· ‘Co-Production, a welcome return to developmental process?’ Lesley Gornall (Sheffield Hallam University)
· ‘Evidence Informed or Evidence Based Practice: Which direction for Youth and Community Work?’ Emma Chivers (University of South Wales)
· ‘Developmental Work Research: a search for congruence.’ Jane Melvin (University of Brighton)
· ‘Narrative capital and co-constructive narrative methodologies’. Mark Price (University of Brighton)
Theme 2: Co-production with Communities
· ‘The 67 Centre and its history. Adam Muirhead and Sue Robertson’ (The Trust for Developing Communities)
· ‘The tensions of co-production within vulnerable communities.’ Ros Chiosso and Erika Laredo. (Leeds Beckett University)
Theme 3: Democratisation of Knowledge
· ‘Community, Collaboration and Consideration.’ Sarah McAdam and Christine Smith (The University of St Mark & St John)
· ‘Exploring Power: Democratisation of Knowledge through Co-production’. Tanya Lubicz-Nawrocka. (University of Edinburgh)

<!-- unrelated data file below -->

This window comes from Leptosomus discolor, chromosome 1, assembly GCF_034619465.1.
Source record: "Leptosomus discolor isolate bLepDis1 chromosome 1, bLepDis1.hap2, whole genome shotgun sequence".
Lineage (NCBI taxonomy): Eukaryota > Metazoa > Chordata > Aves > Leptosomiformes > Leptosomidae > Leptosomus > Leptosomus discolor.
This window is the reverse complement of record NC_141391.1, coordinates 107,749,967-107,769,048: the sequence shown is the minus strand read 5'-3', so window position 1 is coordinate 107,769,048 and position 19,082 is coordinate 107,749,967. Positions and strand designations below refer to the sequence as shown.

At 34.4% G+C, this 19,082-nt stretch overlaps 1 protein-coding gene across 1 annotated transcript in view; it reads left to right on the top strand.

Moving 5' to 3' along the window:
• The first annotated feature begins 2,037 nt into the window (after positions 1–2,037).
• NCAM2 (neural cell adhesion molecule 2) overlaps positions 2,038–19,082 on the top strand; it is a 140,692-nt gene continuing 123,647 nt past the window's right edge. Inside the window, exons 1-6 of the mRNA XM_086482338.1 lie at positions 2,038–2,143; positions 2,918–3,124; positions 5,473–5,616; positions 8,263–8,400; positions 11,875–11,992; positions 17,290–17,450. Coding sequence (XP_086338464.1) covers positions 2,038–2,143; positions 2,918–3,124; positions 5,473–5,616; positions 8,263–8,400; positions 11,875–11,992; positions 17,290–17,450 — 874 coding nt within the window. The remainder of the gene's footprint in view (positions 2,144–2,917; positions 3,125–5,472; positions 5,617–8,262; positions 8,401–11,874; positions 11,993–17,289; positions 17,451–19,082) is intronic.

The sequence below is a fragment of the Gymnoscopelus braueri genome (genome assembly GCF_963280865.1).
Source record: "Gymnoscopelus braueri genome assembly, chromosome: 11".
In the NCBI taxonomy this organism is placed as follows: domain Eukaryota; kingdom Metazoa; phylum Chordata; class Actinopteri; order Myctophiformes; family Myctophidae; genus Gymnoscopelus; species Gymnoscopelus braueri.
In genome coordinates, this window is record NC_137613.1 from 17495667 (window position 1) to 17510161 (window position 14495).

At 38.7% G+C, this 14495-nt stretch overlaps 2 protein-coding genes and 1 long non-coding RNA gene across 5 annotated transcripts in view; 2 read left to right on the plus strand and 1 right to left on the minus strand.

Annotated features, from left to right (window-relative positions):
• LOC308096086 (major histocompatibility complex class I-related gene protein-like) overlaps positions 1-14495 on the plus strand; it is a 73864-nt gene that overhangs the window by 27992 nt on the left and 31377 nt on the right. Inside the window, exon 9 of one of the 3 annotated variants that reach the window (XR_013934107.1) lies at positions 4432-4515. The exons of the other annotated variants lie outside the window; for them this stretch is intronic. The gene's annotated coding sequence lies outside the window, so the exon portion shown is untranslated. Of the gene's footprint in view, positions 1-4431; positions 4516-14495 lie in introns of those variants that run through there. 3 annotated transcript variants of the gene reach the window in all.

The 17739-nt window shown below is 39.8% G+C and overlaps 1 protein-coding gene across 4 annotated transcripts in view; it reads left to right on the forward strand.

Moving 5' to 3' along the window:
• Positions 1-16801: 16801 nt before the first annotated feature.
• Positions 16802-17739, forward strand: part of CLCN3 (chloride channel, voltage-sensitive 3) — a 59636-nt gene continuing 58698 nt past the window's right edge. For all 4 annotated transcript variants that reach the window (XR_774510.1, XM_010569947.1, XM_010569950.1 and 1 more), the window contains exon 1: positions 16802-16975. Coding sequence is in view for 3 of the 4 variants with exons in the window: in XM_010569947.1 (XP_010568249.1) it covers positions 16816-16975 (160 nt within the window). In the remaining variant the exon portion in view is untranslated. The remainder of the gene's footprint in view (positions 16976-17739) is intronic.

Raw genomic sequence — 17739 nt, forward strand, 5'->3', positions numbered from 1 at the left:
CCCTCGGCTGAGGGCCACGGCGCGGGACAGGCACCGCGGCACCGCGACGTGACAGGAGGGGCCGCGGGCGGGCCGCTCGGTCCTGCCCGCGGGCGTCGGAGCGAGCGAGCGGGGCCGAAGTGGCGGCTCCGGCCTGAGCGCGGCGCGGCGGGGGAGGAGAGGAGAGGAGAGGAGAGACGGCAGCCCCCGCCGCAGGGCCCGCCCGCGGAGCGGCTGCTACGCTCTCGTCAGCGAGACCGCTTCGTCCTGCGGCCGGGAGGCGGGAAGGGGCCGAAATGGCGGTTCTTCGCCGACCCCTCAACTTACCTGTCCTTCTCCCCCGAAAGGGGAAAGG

Theme 4: Co-production with Young People
· ‘Sharing, making and learning together: co-production with digital art forms’. Frances Howard (University of Nottingham)
· ‘Blimey, its just like doing youth work again!’ Two university peer mentor projects of co-production. Melanie Gill (University of Brighton)
· ‘From production to exchange: Repairing co-production through research as a gift.’ James Duggan (Manchester Metropolitan University)
· ‘Designing the co-production of a strategic youth plan in a local government setting.’ Paula Rowe (Centre for Social Change, University of South Australia)
· ‘Reframing Loneliness: Co-production as a process of youth engagement’. Janet Batsleer (Manchester Metropolitan University)
· ‘Researching Professional Love with Child & Young People Services’ Practitioners. Martin Purcell (University of Huddersfield)